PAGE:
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Who will the Nationals hold off in the post-season? In the NL Central, look for the Cardinals to peak early then struggle late again, though anyone who doesn't marvel at Albert Pujols bat-work lacks a baseball pulse—we are witnessing a once-in-a-generation type of player. The Astros also look strong, but can they sustain the emotional level from last year, especially if Clemens keeps his competitive fire out of the mix? I say they fall away, down where the Cubs will be swimming against the tide, staying a stroke or two ahead of the Brewers, Pirates, and Reds. Wait, let's shake this up a bit, and say that the Brewers come to life, with Cecil Fielder's big son Prince leaping in with a huge splash as a rookie first baseman, and with a maturing staff carrying the Brew-crew through the summer—what the heck, put them in the wildcard hunt!

Out west, the Dodgers have added a few shortstops, though Rafael Furcal will play that role and Nomar Garciaparra will take his rickety body to first base—I say it doesn't work out, and injuries chew up the Dodgers, Giants, and Padres (all aging teams), allowing the dark-horse Rockies a chance at glory. Arizona will also rise from the ashes, but not quite mile-high!

The AL is a tougher call for me, because the recent championships of the Sox cousins, Red and then White, have messed up my whole scheme of predictions. Who has suffered longest and most miserably among the remaining teams? Starting out west this time, the A's (with Billy Beane as the GM most committed to statistical analysis), Angels, and Mariners have all been good teams of late, so maybe the Rangers will rise up from the cellar, except that when one scans their starting rotation … well, maybe the Angels will take the division. The AL Central looks tough, with the White Sox even more menacing now that Jim Thome's bat has been added to the lineup, and the Indians still flying high after last season's late run—so let's turn to the struggling teams and look for a possible curse-breaker. I'd pick my own local team, the Tigers, but it just seems unlikely when the big off-season addition is Kenny Rogers. I'll give the nod to my neighbor in the Humanities Suite here at Cornerstone, Michael Pasquale, and say that the Tigers reach .500 this year. The Twins and Royals have both won World Series within the span of my memory (wait, so have the Tigers), so I'll say it's the Indians, with their moderate cursedness (Willie Mays's catch in 1954, the Marlins improbable run in '97—there's Huizenga again) and their young, hungry lineup, who will win this division and the AL pennant. But I'm hedging there, because I long for the Yankees to win it all, this year and every year, and the addition of Johnny Damon helps them and hurts the Red Sox—double blessing. Still, the Sox are loaded and aimed to hurt the Yankees. The Blue Jays are better, but I'll not hazard the humiliation I experienced in picking them a few years ago—and I don't dare go near the Orioles. So I'll either stay with the Yankees, or offer this alternative: what if the Devil Rays, cited in Baseball Between the Numbers as a team that "Until recently … operated with an almost gleeful ignorance of basic statistical principles," suddenly decided to abandon all traditional baseball stratagems and to become the first wholly Enlightened team—no manager to screw things up, a batting order randomly drawn each game, four-man rotation, stoppers appearing early and often in games, formulae scrawled on dugout walls? Could such an overhaul finally vault the game's most recent emblem of futility into the postseason? Short of a thorough-going experiment such as this, I'll stay with the high-priced, humanly gifted and humanly flawed Yankees in the East—nipped by the curse-driven Indians in the ALCS.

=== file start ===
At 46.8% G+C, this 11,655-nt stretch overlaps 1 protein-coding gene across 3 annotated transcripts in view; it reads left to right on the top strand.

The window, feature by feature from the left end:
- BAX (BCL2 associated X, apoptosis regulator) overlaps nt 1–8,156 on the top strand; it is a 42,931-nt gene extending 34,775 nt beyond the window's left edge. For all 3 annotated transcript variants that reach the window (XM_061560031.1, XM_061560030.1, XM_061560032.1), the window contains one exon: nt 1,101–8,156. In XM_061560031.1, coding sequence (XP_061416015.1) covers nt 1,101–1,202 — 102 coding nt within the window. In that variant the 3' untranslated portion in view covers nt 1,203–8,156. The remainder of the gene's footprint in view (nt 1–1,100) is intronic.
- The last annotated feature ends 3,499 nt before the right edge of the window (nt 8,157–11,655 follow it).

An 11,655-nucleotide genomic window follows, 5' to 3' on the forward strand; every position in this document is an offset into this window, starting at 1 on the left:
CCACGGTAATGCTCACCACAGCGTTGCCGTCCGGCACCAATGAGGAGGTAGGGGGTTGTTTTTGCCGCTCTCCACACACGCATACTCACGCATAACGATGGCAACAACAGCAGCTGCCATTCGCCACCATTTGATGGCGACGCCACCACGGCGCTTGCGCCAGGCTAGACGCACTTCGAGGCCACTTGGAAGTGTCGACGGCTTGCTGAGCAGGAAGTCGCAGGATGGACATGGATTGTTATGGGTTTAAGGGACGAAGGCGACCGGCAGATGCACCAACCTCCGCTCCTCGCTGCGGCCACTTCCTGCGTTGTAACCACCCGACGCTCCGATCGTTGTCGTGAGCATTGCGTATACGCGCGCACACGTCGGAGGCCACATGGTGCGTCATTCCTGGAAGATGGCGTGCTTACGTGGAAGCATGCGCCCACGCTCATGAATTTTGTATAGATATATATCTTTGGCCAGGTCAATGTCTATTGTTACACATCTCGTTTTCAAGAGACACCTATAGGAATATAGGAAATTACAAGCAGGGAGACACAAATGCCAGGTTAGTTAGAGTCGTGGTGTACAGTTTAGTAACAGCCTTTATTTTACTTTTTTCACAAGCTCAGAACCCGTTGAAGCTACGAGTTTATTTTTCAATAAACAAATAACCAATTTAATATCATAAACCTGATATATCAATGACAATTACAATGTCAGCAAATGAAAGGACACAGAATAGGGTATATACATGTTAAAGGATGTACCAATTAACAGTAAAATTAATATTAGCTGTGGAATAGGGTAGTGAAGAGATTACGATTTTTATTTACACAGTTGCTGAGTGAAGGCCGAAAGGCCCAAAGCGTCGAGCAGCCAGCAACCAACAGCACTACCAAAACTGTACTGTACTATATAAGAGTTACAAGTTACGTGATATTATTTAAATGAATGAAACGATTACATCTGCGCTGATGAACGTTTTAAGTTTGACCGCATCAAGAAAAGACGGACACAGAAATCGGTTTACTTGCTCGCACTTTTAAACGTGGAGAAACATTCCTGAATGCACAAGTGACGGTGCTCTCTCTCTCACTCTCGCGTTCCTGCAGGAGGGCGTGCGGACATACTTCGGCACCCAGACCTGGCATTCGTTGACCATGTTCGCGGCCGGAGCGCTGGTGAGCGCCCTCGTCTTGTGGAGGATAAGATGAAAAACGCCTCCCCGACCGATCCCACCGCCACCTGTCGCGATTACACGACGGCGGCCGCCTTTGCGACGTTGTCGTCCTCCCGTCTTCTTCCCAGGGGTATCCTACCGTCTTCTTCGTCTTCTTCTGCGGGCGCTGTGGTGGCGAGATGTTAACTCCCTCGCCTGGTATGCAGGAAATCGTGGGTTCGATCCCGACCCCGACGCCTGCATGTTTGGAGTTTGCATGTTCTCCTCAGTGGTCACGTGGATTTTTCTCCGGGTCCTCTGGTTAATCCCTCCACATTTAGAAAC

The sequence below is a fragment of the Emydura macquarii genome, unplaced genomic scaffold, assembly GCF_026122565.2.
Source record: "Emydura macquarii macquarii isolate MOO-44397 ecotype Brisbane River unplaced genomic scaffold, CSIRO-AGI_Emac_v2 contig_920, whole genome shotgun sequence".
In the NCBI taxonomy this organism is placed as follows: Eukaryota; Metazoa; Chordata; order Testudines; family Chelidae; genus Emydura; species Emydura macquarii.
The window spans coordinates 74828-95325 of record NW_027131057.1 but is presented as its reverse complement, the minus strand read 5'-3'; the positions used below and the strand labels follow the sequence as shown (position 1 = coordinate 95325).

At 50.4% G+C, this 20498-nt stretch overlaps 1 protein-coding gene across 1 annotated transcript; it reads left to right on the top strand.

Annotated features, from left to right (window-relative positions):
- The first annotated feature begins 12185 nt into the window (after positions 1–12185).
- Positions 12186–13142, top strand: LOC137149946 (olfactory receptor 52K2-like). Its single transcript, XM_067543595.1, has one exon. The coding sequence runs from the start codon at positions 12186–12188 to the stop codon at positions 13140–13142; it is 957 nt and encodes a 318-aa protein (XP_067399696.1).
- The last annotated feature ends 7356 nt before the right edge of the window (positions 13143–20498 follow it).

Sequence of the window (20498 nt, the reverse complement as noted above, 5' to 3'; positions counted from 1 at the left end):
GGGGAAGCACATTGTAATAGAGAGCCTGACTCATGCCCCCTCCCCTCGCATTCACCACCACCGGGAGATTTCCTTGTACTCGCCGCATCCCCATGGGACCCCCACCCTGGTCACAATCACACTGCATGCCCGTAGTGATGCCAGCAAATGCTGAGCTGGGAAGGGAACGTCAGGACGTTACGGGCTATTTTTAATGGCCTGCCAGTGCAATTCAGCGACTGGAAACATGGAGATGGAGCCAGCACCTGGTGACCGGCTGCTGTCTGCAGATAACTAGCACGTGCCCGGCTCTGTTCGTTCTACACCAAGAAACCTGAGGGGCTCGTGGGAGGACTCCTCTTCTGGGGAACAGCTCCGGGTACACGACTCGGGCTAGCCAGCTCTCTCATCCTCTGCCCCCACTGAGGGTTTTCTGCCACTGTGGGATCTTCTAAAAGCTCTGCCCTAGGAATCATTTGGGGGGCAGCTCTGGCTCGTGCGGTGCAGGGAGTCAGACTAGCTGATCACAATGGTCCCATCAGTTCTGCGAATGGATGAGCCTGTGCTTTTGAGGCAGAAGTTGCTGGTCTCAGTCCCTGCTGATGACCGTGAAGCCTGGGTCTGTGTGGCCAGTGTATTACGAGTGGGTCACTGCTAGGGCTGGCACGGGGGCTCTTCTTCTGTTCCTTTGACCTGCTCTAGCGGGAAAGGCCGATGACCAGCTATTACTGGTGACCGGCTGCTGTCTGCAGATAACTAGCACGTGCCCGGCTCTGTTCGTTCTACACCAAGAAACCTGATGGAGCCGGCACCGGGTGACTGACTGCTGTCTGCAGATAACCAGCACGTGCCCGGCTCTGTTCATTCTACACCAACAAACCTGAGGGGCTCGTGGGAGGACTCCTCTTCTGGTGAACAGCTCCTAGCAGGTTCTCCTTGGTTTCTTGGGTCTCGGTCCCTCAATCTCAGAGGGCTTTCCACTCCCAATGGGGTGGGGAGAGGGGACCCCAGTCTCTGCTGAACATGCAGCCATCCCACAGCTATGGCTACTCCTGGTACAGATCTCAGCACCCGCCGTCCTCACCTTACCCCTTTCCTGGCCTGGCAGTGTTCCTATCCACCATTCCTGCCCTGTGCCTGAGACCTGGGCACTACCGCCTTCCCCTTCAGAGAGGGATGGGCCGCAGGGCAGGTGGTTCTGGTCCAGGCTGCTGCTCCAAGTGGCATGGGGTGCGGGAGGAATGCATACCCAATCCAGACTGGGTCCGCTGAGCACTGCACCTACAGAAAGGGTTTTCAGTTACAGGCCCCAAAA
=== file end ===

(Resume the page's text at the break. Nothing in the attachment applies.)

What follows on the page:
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Hence, the Indians and the Nationals can do battle in a World Series eschewed with regard to TV ratings, lacking the invented novelty of the World Baseball Classic, but to the dogged fan of the game, a wonderful and apt way to spend a week in October. And, since Washington, D.C. could use some good vibes, let the Nationals prevail! So enjoy the return of baseball, this great statistical mess of wood and leather and, ah yes, of flesh and blood.

Michael R. Stevens teaches English at Cornerstone University in Grand Rapids, Michigan.

Related Elsewhere:

Books & Culture Corner and Books & Culture's Book of the Week, from Christianity Today sister publication Books & Culture: A Christian Review (want a free trial issue?), appears regularly on Tuesdays at Christianity Today. Earlier editions include:

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Passionately Ambivalent | Christians in the art world. (Feb. 14, 2006)
Worship—What We've Learned | A report from the Calvin Symposium. (Jan. 31, 2006)
Making—and Breaking—Vows | A compelling memoir from the son of a priest and a former nun. (Jan. 17, 2006)
Coming to a Bookstore Near You | Marsden and Hart, Noll and Stout, and more (Jan. 10, 2006)
Ring Out the Old Year | Some highly subjective awards for 2005. (Jan. 4, 2006)
Not Just Looking | Books for the eye. (Dec. 27, 2005)
The Top Ten Books of 2005 | A charming bedside miscellany, a new novel by P. D. James, and much more. (Dec. 20, 2005)
How to Survive a Bookalanche | Some more keepers from 2005. (Dec. 13, 2005)
'Tis the Season for Books (And Lists of Books) | Part one of our 2005 roundup. (Dec. 6, 2005)
Taizé in the Fall | A parable of community. (Nov. 29, 2005)
'Have Mercy on Me, O God' | A report from AAR/SBL. (Nov. 22, 2005)
The Shrine Next Door | A superb study of Chinese popular religion helps to set the context for the appeal of Christianity in China today. (Nov. 8, 2005)
Dissecting Divorce | A new book by Elizabeth Marquardt offers a child's-eye-view of divorce. (Oct. 25, 2005)

For book lovers, our 2005 CT book awards are available online, along with our book awards for 2004, 2003, 2002, 2001, 2000, 1999, 1998, and 1997, as well as our Books of the Twentieth Century. For other coverage or reviews, see our Books archive and the weekly Books & Culture Corner.